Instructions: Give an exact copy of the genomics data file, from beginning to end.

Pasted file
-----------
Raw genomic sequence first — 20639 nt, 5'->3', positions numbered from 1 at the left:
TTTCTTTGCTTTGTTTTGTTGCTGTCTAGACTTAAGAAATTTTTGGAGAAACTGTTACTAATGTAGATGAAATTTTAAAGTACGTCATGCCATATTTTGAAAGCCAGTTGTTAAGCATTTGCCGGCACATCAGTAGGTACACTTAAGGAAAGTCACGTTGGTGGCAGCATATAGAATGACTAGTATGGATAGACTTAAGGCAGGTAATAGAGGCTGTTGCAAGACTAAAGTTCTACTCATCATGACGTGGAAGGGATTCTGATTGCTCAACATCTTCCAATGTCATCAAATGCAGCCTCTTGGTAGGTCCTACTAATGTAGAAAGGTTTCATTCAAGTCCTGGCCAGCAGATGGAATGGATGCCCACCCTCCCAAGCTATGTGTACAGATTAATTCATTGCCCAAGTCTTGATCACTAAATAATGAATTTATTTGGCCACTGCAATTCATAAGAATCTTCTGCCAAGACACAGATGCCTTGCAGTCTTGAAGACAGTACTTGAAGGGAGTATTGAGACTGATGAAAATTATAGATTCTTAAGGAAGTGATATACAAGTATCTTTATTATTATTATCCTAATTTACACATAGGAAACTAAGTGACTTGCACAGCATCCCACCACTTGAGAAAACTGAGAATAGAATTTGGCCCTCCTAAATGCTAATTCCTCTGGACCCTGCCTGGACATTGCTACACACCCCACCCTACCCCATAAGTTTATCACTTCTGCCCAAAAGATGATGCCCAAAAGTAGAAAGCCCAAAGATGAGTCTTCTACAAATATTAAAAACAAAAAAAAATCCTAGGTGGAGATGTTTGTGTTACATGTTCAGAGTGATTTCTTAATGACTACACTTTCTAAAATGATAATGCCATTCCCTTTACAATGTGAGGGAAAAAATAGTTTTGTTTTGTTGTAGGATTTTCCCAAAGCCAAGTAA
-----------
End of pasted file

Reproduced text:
Raw genomic sequence first — 20639 nt, 5'->3', positions numbered from 1 at the left:
TTTCTTTGCTTTGTTTTGTTGCTGTCTAGACTTAAGAAATTTTTGGAGAAACTGTTACTAATGTAGATGAAATTTTAAAGTACGTCATGCCATATTTTGAAAGCCAGTTGTTAAGCATTTGCCGGCACATCAGTAGGTACACTTAAGGAAAGTCACGTTGGTGGCAGCATATAGAATGACTAGTATGGATAGACTTAAGGCAGGTAATAGAGGCTGTTGCAAGACTAAAGTTCTACTCATCATGACGTGGAAGGGATTCTGATTGCTCAACATCTTCCAATGTCATCAAATGCAGCCTCTTGGTAGGTCCTACTAATGTAGAAAGGTTTCATTCAAGTCCTGGCCAGCAGATGGAATGGATGCCCACCCTCCCAAGCTATGTGTACAGATTAATTCATTGCCCAAGTCTTGATCACTAAATAATGAATTTATTTGGCCACTGCAATTCATAAGAATCTTCTGCCAAGACACAGATGCCTTGCAGTCTTGAAGACAGTACTTGAAGGGAGTATTGAGACTGATGAAAATTATAGATTCTTAAGGAAGTGATATACAAGTATCTTTATTATTATTATCCTAATTTACACATAGGAAACTAAGTGACTTGCACAGCATCCCACCACTTGAGAAAACTGAGAATAGAATTTGGCCCTCCTAAATGCTAATTCCTCTGGACCCTGCCTGGACATTGCTACACACCCCACCCTACCCCATAAGTTTATCACTTCTGCCCAAAAGATGATGCCCAAAAGTAGAAAGCCCAAAGATGAGTCTTCTACAAATATTAAAAACAAAAAAAAATCCTAGGTGGAGATGTTTGTGTTACATGTTCAGAGTGATTTCTTAATGACTACACTTTCTAAAATGATAATGCCATTCCCTTTACAATGTGAGGGAAAAAATAGTTTTGTTTTGTTGTAGGATTTTCCCAAAGCCAAGTAA